“It’s interesting because it can affect your play-style, like you choose to do certain combos because it helps you activate certain gems. It’s a cool meta game.”
If gems are balanced in the way Seth hopes they will be, the system will help people play to their own strengths as a player.
“I do think some work better than others — but it’s really about play-style. Even if there is an idea about what works best, that might not work for you.
“Even if the internet agrees on an optimum loadout, that might not be best for your style.”
The gems themselves make for an interesting meta-game, but Seth believes it’ll also provide a new psychological element to competitive battles. Once a gem is activated, it’s important to play to the strengths of that new ability. If you’ve managed to activate an attack gem, should you play more aggressively? Will that give your opponent more openings? In that sense gems add a real dynamic layer of drama to proceedings.
“Once the gems activate it create a whole new mind game,” claims Seth. “Say I manage to activate my 30% power boost — that doesn’t mean the opponents health bar is automatically going to go down! I still have to hit you! This makes me more prone to attack, which means it can sometimes be a liability.
“We’ve barely been scratching the surface on it, in terms of our own internal testing, but it’s flexible enough that I think it’ll produce some interesting results.”
When new elements are added to games that are considered ‘competitive’ the instinct is to remove it. It’s only natural — it’s difficult to adapt to new elements, particularly if you’ve spent years honing your skills in one particular discipline. Capcom has added the ability to turn off the gem system, but the team is adamant gems don’t represent a cheat system — it’s an integral part of Street Fighter X Tekken and should be respected as such.
“You can actually play a game with no gems, you don’t need to turn them on,” begins Seth. “But on the other side of things, we have actually built our game around the idea that gems will be used.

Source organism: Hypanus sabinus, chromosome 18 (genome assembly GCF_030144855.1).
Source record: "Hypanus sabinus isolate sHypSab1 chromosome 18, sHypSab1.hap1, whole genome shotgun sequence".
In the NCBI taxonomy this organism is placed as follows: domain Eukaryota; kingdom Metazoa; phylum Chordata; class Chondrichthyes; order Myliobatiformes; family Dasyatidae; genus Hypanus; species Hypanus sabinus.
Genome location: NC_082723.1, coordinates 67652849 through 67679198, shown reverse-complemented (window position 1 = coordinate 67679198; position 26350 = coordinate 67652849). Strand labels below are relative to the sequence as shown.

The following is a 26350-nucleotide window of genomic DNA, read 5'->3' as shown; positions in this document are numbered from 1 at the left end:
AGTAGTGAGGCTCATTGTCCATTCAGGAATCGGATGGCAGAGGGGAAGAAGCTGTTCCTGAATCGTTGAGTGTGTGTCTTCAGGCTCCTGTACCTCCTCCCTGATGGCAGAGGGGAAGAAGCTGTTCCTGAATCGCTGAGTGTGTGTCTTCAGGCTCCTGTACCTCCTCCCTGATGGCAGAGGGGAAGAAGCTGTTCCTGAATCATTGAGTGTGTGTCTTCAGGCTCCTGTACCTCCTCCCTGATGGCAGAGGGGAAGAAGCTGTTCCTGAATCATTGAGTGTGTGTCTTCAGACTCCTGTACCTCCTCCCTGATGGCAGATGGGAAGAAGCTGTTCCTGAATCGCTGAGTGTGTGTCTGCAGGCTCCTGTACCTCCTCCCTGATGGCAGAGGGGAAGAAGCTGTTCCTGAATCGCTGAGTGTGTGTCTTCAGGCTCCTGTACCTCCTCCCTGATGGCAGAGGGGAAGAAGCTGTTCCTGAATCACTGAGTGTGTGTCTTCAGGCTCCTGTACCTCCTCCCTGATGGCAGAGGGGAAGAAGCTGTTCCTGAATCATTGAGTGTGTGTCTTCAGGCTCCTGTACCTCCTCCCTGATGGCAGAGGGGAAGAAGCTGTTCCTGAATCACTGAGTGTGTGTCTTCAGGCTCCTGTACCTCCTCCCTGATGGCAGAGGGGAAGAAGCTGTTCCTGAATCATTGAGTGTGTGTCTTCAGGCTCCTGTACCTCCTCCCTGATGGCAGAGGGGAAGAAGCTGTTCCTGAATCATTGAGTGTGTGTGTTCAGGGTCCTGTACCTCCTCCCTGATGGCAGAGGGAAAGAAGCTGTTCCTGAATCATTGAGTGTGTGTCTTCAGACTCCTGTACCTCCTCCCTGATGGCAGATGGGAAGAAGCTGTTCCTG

“Online there is currently no way to screen people who have gems turned on. But if the community reacts negatively, I’m sure we’ll patch in an ability to screen for them.”
On Super Street Fighter 4 3D on the 3DS, players were able to screen out gamers armed with the unfair advantage of touch screen controls. Initially Seth believed a similar option should exist for players who wanted to disable gems, but creator Yoshinori Ono was adamant that gems would not provide players with an unfair competitive advantage. Therefore Street Fighter X Tekken does not provide players with the option to screen for players using gems.
Seth believes it’s about having faith a system the team trusts implicitly.
“Ono-San was really worried that gems were considered some sort of cheat — because this is the core mode. This is what we’ve spent the most time balancing. This is what we balanced around. I didn’t necessarily disagree, but it was one of those things where I was saying maybe we should consider an option.
“I’m just cautious. I come from the competitive scene, and I wondered if they needed a way to turn it off if they didn’t like it. But Ono-San was like ‘this is the way we built the game’, you know a kind of stand by your man sort of thing! This is the girl we brought to the dance! We didn’t want to ghetto-ise this feature.
“It’s going to be a learning experience. Parts of it might work brilliantly out of the gates, or maybe not. But it’s something we’re willing to experiment with.”
Faith in such an untested system may seem arrogant, particularly for those with specific expectations regarding how a competitive fighting game should work, but Seth understands the reservations — he’s just looking for a bit of patience. And perspective.
“Sometimes I want to step back and say: ‘let’s have a little bit of perspective here,” says Seth. “It’s not the end of the world, we’re on the same team — we want this to be a success.’
“If these guys were half as strident about, you know, foreign policy as they were about new features, we might live in a better world! But it never bothers me because I come from the same place, and it shows how much the community is invested in these games.
“If you’re building a game and you want to make something for the ages, I think there’s no higher compliment than people willing to freak out! It’s not necessarily pleasant, but ultimately it means you’re into something good.”